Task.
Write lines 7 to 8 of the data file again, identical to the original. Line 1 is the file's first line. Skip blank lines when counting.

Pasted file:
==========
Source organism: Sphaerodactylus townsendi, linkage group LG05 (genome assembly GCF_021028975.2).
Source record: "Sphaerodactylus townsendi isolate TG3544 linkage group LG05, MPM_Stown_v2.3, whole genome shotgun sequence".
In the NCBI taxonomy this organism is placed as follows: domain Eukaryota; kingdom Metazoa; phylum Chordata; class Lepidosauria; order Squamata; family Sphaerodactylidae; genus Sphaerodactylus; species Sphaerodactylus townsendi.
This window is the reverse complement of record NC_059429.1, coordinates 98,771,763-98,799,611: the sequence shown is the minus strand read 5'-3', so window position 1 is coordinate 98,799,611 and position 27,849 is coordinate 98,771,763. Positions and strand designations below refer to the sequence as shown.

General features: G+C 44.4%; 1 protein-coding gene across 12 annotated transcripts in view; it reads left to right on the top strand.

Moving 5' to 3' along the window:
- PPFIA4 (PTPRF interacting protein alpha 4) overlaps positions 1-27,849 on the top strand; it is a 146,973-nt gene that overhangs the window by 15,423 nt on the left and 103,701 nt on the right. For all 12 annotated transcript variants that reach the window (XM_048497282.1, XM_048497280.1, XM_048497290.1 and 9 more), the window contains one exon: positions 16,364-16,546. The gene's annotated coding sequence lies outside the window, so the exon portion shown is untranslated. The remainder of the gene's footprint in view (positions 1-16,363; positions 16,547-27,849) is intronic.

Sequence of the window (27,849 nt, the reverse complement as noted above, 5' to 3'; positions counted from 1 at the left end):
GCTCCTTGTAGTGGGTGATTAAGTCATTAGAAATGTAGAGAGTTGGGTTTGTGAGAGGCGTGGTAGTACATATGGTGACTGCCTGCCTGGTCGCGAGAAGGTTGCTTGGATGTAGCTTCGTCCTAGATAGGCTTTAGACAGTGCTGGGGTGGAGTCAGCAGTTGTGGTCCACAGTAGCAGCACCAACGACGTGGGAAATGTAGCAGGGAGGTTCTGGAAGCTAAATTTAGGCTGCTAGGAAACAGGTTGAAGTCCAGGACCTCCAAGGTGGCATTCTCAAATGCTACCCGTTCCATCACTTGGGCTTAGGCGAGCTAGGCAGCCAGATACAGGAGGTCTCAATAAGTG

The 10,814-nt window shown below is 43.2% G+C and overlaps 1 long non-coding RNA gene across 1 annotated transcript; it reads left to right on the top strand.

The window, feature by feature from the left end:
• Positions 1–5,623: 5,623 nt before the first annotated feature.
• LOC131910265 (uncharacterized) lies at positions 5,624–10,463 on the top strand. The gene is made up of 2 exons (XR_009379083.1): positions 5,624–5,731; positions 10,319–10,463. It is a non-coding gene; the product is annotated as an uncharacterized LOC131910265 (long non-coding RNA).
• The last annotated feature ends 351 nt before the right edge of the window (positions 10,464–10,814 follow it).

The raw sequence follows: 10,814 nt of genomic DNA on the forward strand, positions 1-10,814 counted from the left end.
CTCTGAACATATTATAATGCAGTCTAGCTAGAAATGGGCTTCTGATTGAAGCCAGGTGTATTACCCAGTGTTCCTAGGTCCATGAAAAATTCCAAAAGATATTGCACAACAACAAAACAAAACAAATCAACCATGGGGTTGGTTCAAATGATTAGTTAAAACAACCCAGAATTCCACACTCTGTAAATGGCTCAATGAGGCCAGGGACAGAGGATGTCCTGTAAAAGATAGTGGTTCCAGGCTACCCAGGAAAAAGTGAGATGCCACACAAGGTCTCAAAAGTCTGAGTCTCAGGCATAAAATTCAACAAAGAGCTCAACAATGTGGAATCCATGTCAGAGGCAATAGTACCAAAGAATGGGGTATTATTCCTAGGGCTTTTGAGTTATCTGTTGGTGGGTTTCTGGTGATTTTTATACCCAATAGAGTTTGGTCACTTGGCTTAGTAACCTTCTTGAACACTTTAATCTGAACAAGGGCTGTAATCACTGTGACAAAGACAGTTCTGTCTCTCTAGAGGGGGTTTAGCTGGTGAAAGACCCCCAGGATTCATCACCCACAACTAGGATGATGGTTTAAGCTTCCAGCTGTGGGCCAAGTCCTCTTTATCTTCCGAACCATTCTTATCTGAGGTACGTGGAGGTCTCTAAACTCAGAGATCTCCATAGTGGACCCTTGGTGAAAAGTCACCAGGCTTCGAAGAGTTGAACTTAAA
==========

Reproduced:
- PPFIA4 (PTPRF interacting protein alpha 4) overlaps positions 1-27,849 on the top strand; it is a 146,973-nt gene that overhangs the window by 15,423 nt on the left and 103,701 nt on the right. For all 12 annotated transcript variants that reach the window (XM_048497282.1, XM_048497280.1, XM_048497290.1 and 9 more), the window contains one exon: positions 16,364-16,546. The gene's annotated coding sequence lies outside the window, so the exon portion shown is untranslated. The remainder of the gene's footprint in view (positions 1-16,363; positions 16,547-27,849) is intronic.

Sequence of the window (27,849 nt, the reverse complement as noted above, 5' to 3'; positions counted from 1 at the left end):